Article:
Ultrasound-Guided Central Venous Access Insertion in Prone Decubitus Position in Severe Covid-19 Patients: Case Report
Received Date:September 08, 2021; Published Date:September 21, 2021
Objective: To describe the placement of ultrasound-guided central venous access in the prone position in patients with severe acute respiratory distress syndrome due to COVID-19.
Design: Transverse and prospective, with reports of cases of hospitalized patients.
Setting: Adult intensive care unit, of a second level teaching hospital in Ecatepec, State of Mexico.
Participants: Hospitalized patients diagnosed with severe PNEUMONIA due to COVID-19, who required prone position and placement of central venous access, were included from March to September 2020.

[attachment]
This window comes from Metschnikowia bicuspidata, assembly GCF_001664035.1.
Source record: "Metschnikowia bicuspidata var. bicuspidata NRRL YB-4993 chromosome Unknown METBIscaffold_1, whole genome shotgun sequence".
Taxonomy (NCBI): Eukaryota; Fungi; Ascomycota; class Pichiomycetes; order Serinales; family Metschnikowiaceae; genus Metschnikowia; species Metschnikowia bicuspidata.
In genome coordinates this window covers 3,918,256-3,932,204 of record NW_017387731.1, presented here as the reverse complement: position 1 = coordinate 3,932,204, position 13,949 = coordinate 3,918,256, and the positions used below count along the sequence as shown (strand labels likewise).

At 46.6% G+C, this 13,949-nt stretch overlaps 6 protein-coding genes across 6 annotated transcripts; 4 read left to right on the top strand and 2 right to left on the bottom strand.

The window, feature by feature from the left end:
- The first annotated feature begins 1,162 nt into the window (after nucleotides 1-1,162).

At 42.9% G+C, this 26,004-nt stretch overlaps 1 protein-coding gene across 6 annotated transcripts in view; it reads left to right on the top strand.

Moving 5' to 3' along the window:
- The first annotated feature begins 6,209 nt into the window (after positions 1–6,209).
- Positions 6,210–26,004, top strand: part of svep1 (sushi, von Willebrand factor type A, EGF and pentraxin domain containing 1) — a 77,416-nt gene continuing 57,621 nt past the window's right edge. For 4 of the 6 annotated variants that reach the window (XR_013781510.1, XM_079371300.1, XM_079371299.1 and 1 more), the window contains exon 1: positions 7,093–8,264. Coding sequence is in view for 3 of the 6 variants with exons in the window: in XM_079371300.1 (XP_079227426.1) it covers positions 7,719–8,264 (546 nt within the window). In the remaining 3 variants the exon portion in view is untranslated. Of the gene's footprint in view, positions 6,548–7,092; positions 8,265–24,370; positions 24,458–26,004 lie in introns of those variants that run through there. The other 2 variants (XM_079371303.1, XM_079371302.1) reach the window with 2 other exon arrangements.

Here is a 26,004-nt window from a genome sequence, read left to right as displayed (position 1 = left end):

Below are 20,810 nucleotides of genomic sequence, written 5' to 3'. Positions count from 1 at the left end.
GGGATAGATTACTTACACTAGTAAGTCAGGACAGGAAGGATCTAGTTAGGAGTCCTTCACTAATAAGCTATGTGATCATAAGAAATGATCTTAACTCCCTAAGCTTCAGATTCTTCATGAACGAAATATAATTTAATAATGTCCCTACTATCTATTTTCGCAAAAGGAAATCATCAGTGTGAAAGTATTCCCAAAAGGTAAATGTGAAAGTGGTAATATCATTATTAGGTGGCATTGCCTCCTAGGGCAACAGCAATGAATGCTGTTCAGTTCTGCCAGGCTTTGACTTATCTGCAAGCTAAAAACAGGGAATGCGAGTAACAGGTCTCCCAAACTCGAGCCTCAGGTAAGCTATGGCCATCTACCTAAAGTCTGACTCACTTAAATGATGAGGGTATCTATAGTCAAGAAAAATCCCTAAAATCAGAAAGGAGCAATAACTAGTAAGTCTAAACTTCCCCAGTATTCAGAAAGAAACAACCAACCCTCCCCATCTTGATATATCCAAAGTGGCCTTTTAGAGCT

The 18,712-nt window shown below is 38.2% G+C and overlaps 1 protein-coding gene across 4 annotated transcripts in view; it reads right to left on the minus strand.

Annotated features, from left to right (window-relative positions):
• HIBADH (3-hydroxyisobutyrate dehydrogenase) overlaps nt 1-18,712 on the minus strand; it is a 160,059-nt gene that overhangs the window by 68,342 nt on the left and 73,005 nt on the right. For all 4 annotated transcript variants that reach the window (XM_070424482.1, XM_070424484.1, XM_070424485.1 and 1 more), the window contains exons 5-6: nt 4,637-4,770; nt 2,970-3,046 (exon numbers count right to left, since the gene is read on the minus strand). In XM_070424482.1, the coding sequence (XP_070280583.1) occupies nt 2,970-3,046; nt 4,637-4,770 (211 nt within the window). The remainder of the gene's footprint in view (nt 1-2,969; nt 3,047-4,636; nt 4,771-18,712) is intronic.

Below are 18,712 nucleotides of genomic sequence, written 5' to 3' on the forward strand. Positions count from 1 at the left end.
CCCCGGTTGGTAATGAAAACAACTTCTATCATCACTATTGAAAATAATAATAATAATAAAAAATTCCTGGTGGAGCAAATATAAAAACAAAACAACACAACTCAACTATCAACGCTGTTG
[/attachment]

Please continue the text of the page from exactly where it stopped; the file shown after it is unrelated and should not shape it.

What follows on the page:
Primary outcome measures: Placement of central venous access in prone position guided by ultrasound.
Result: Three patients were included, with predominance of the male sex, with a grade II obesity in 66%, grade III obesity in 33%, with an average of 6 days in the prone position, two required the change and placement of catheter due to obstruction and one case for requiring the installation of a hemodialysis catheter due to the initiation of continuous slow therapy to replace renal function. The number of operators was one to two and the most common site of vascular insertion was the left jugular. The number of punctures was 1.6 times, with a puncture time to insertion of the metal guidewire of 45 to 55 seconds. None had complications.
Conclusion: The placement of central venous accesses in the prone position with ultrasound support is a procedure that facilitates insertion and is apparently fast and safe. However, it is a procedure of which there is little description within the international medical literature.